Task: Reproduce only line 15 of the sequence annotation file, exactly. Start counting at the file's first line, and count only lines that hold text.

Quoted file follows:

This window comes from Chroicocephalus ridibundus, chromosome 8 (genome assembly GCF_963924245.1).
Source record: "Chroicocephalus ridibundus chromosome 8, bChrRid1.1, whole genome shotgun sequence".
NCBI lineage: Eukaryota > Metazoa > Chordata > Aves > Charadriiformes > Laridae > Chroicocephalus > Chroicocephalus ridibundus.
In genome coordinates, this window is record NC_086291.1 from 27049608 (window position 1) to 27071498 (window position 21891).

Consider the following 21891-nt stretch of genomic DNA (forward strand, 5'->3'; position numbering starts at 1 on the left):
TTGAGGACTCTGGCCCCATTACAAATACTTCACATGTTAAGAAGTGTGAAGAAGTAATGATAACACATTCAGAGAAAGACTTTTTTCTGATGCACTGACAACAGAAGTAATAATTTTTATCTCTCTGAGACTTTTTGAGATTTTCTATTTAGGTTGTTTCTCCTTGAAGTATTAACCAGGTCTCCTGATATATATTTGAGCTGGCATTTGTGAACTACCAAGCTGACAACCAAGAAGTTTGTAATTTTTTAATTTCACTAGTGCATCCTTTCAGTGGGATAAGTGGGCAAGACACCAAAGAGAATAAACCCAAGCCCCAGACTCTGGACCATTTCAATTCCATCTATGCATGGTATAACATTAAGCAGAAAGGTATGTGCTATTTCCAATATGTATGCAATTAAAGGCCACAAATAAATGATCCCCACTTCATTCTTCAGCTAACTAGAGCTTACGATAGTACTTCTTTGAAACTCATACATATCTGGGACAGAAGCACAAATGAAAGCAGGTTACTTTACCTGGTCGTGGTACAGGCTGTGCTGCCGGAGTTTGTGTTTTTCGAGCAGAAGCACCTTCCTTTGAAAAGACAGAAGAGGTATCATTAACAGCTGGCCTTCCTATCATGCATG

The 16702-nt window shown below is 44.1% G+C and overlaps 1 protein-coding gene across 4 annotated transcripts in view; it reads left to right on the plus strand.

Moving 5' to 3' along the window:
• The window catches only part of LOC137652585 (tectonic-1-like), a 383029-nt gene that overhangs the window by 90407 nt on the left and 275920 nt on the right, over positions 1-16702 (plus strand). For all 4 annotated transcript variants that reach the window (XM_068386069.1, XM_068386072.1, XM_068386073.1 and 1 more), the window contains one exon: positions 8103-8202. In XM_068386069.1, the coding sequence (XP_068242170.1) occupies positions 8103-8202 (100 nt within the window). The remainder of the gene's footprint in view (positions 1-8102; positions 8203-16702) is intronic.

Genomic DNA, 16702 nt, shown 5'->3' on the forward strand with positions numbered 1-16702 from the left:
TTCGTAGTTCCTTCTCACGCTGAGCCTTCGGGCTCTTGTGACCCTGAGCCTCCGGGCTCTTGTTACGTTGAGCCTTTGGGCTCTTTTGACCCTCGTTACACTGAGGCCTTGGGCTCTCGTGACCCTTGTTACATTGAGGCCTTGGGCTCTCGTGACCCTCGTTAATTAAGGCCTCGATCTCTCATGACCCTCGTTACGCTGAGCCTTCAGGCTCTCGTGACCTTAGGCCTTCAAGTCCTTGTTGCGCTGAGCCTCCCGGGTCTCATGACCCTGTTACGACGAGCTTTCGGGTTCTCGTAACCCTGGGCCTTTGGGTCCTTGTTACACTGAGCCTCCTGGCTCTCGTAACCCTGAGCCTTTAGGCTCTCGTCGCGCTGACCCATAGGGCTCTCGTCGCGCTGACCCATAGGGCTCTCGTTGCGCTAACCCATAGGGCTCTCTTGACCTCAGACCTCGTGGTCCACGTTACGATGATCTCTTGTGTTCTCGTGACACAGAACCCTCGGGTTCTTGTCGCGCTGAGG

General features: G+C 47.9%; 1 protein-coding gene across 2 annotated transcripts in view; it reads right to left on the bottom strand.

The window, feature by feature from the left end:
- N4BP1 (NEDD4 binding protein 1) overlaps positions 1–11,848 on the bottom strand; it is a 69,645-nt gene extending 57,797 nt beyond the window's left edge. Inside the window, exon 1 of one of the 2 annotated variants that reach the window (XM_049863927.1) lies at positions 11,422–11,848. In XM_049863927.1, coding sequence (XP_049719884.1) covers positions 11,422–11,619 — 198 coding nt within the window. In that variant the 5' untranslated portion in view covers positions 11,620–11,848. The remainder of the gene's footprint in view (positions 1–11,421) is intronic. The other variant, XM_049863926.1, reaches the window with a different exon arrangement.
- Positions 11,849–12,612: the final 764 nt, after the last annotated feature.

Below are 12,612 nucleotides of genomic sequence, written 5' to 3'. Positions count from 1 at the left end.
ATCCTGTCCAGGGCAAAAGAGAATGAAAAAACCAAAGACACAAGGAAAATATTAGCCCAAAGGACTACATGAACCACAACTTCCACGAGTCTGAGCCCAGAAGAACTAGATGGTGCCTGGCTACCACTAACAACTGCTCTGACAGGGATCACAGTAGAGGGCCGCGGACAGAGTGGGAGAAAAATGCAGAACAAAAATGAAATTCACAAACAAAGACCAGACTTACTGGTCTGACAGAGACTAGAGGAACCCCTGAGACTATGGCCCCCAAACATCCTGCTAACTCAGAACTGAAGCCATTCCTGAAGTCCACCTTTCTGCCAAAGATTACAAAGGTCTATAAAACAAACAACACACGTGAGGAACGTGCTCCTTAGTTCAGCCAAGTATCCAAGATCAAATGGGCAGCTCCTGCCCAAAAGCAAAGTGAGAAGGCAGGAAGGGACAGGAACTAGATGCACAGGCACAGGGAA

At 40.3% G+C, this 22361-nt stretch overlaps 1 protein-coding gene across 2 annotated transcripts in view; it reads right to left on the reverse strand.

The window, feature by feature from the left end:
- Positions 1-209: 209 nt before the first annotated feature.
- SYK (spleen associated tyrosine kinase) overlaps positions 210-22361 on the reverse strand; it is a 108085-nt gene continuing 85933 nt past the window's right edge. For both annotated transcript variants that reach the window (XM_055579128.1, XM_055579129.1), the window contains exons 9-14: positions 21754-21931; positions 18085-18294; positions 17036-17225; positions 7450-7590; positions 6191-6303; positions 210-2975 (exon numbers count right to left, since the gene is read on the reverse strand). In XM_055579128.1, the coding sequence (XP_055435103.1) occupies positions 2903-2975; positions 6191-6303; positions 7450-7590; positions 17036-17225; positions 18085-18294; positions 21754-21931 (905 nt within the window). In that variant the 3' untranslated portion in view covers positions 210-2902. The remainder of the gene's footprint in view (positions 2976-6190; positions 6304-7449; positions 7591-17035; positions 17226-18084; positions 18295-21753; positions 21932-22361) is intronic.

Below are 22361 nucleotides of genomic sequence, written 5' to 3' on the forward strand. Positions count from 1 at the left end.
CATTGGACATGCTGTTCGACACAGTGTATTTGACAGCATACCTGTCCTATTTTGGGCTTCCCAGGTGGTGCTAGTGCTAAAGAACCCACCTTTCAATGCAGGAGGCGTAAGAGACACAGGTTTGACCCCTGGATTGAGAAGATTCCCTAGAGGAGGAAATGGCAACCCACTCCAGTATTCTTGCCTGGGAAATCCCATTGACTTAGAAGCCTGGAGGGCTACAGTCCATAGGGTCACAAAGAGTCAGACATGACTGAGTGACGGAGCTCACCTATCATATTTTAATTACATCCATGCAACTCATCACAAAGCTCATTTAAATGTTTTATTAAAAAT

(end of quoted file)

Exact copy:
- Positions 11,849–12,612: the final 764 nt, after the last annotated feature.